What is Ramadan? Ramadan 2020
Ramazan may refer to: Ramadan, also written as “Ramazan” because of the Arabic Ḍād letter, it is pronounced in non-Arabic speaking communities as “Ramadan”. It is the holy month in Islam during which Muslims fast for 30 days.
Ramadan is a time of spiritual reflection, self-improvement, and heightened devotion and worship. Muslims are expected to put more effort into following the teachings of Islam. The fast (sawm) begins at dawn and ends at sunset.
What can you not do during Ramadan?
During Ramadan: Muslims abstain from eating any food, drinking any liquids, smoking cigarettes, and engaging in any sexual activity, from dawn to sunset. That includes taking medication (even if you swallow a pill dry, without drinking any water)
Water or ear drops entering the ear, nose sprays and eye drops. “Water or ear drops entering the ears are most likely to break the fast because they are open ports that can reach the abdomen. Nose sprays can also break the fast if they reach the abdomen, so people should take precautions.
Ramadan is the 9th month of the Islamic calendar. The term Ramadan literally means scorching in Arabic. It was established as a Holy Month for Muslims after the Quran was revealed to the Prophet Muhammad in 610 CE on the occasion known as Laylat al-Qadr, frequently translated as “the Night of Power.
Observance of Ramadan is mandated in the Quran, Surah 2, Ayah 185:
“The month of Ramadhan [is that] in which was revealed the Qur’an, guidance for the people and clear proofs of guidance and criterion. So whoever sights [the new moon of] the month, let him fast it; and whoever is ill or on a journey – then an equal number of other days. Allah intends for you ease and does not intend for you hardship and [wants] for you to complete the period and to glorify Allah for that [to] which He has guided you; and perhaps you will be grateful.”
During the month of Ramadan, most Muslims fast from dawn to sunset with no food or water. Before sunrise many Muslims have the Suhur or predawn meal. At sunset families and friends gather for Iftar which is the meal eaten by Muslims to break the fast. Many Muslims begin the meal by eating dates as the Prophet used to do.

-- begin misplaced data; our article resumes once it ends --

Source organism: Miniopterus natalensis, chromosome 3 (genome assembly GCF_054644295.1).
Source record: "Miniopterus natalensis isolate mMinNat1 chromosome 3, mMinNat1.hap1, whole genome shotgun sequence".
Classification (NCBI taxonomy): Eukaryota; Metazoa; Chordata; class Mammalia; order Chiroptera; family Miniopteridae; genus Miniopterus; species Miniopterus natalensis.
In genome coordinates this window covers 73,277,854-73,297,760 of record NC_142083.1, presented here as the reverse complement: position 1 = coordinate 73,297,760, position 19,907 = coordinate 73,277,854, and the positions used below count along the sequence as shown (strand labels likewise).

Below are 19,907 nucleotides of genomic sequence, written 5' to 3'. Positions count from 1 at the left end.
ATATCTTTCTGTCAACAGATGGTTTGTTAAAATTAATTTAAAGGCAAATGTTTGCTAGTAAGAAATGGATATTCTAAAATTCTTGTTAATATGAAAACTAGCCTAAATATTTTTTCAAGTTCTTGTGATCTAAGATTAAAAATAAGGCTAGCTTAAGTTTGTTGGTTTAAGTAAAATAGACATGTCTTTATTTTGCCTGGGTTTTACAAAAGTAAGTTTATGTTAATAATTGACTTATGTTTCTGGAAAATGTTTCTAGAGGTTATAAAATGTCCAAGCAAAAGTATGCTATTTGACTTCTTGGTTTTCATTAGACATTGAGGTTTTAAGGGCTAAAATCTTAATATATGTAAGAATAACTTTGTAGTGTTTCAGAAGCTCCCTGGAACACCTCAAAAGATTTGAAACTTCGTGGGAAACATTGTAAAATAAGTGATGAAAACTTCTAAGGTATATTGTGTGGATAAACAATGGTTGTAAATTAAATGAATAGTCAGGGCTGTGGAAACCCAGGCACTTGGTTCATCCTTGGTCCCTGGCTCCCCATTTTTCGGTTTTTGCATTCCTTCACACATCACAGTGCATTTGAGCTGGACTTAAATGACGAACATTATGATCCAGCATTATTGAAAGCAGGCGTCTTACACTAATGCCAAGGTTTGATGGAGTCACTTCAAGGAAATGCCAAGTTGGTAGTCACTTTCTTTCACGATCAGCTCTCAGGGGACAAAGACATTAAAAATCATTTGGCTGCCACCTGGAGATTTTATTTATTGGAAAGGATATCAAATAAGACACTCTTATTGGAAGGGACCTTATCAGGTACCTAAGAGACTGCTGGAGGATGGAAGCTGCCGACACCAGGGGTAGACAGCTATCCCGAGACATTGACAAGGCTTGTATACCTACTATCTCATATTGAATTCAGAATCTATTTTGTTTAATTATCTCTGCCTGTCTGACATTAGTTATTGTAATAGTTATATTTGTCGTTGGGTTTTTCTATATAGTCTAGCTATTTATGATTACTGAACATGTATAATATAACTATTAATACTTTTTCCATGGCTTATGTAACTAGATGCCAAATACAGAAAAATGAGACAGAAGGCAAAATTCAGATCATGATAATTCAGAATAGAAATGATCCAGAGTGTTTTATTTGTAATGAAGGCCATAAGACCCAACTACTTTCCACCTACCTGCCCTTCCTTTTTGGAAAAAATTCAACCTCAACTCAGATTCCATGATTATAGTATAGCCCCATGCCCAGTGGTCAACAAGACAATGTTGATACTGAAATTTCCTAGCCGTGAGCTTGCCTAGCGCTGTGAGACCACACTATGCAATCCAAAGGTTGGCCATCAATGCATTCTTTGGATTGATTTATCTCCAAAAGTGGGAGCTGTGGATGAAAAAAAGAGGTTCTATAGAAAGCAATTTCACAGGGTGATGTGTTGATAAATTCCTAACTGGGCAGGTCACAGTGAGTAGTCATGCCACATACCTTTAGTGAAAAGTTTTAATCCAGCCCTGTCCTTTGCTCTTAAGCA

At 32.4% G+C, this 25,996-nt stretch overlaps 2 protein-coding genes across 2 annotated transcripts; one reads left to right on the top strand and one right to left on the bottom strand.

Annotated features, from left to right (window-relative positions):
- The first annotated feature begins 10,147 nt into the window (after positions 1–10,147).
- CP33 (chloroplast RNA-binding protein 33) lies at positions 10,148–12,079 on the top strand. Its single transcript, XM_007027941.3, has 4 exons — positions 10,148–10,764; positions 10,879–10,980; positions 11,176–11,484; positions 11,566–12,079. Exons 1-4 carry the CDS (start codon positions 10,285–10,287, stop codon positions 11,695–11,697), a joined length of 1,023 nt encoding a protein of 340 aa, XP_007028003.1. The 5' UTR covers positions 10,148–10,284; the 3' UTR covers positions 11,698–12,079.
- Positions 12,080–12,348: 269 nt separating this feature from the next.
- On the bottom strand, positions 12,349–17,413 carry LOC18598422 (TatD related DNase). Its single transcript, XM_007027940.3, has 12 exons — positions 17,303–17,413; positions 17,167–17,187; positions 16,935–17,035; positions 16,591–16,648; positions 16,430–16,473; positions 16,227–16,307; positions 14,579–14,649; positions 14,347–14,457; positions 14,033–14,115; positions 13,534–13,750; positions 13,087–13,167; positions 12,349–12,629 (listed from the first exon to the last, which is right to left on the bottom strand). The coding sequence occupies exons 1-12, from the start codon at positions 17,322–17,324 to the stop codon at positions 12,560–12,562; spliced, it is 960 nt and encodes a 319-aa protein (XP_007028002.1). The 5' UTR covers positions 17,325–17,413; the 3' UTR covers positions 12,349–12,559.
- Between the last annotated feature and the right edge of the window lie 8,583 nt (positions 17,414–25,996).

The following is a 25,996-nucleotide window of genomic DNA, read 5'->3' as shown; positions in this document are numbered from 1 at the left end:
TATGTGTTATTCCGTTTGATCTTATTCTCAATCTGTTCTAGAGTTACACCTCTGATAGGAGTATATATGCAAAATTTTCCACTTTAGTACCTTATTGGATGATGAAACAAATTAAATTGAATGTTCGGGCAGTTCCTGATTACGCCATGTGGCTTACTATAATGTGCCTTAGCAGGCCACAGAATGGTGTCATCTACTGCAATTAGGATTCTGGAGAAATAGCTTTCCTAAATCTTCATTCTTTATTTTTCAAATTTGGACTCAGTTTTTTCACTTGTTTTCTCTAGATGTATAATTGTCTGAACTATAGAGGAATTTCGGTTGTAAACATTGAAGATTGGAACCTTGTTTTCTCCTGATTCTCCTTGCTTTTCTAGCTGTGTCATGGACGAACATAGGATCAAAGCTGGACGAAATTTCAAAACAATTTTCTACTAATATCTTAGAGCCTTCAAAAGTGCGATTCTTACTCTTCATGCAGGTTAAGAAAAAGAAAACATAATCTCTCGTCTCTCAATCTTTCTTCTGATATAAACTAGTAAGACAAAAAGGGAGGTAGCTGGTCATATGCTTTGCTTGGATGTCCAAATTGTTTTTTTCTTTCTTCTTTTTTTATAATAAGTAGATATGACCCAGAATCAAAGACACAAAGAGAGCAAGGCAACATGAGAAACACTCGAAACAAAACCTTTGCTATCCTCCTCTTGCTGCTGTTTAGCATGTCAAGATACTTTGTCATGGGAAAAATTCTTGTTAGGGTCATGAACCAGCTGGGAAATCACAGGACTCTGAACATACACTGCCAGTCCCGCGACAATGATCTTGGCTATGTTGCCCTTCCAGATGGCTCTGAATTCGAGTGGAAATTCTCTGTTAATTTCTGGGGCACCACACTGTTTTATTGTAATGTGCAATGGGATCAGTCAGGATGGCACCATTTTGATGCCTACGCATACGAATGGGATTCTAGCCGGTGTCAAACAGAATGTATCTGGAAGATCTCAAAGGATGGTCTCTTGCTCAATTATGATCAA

This ritual fast known as, Sawm, is one of the five pillars of Islam, and requires that individuals abstain from eating, drinking, smoking and sexual intercourse.
To find the specific times for Ramadan fasting, click over to this helpful tool provided by IslamiCity that allows you to calculate prayer schedules — including sunup and sundown — by entering your city or zip code.
Charity is an important part of Ramadan. The fast emphasizes self-sacrifice and using the experience of hunger to grow in empathy with the hungry. During Ramadan, Muslim communities work together to raise money for the poor, donate clothes and food, and hold iftar dinners for the less fortunate.
What scriptural study do Muslims take part in?
Many Muslims use Ramadan to read the entire Quran or read the Quran daily. Many communities divide the Quran into daily reading segments that conclude on Eid ul-Fitr at the end of Ramadan.
Can non-Muslims participate?
Non-Muslims are free to participate in Ramadam. Many non-Muslims fast and even pray with their Muslim friends or family members. Non-Muslims are often invited to attend prayer and iftar dinners.
Those wishing to be polite to someone who is fasting for Ramadan may greet them with Ramadan Mubarak or Ramadan Kareem, which mean Have a Blessed or Generous Ramadan.
What is the ‘goal’ of Ramadan?
In general, the practices of Ramadan are meant to purify oneself from thoughts and deeds which are counter to Islam. By removing material desires, one is able to focus fully on devotion and service to God. Many Muslims go beyond the physical ritual of fasting and attempt to purge themselves of impure thoughts and motivations such as anger, cursing, and greed.
Do all Muslims take part in Ramadan fasting?
Most Muslims believe Ramadan fasting is mandatory, but there are some groups that do not. Pregnant or breastfeeding mothers, people who are seriously sick, travelers, or those at health risk should not fast. Children that have not gone through puberty are also not required to fast during the month Ramadan.
get well wishes
inspiring story short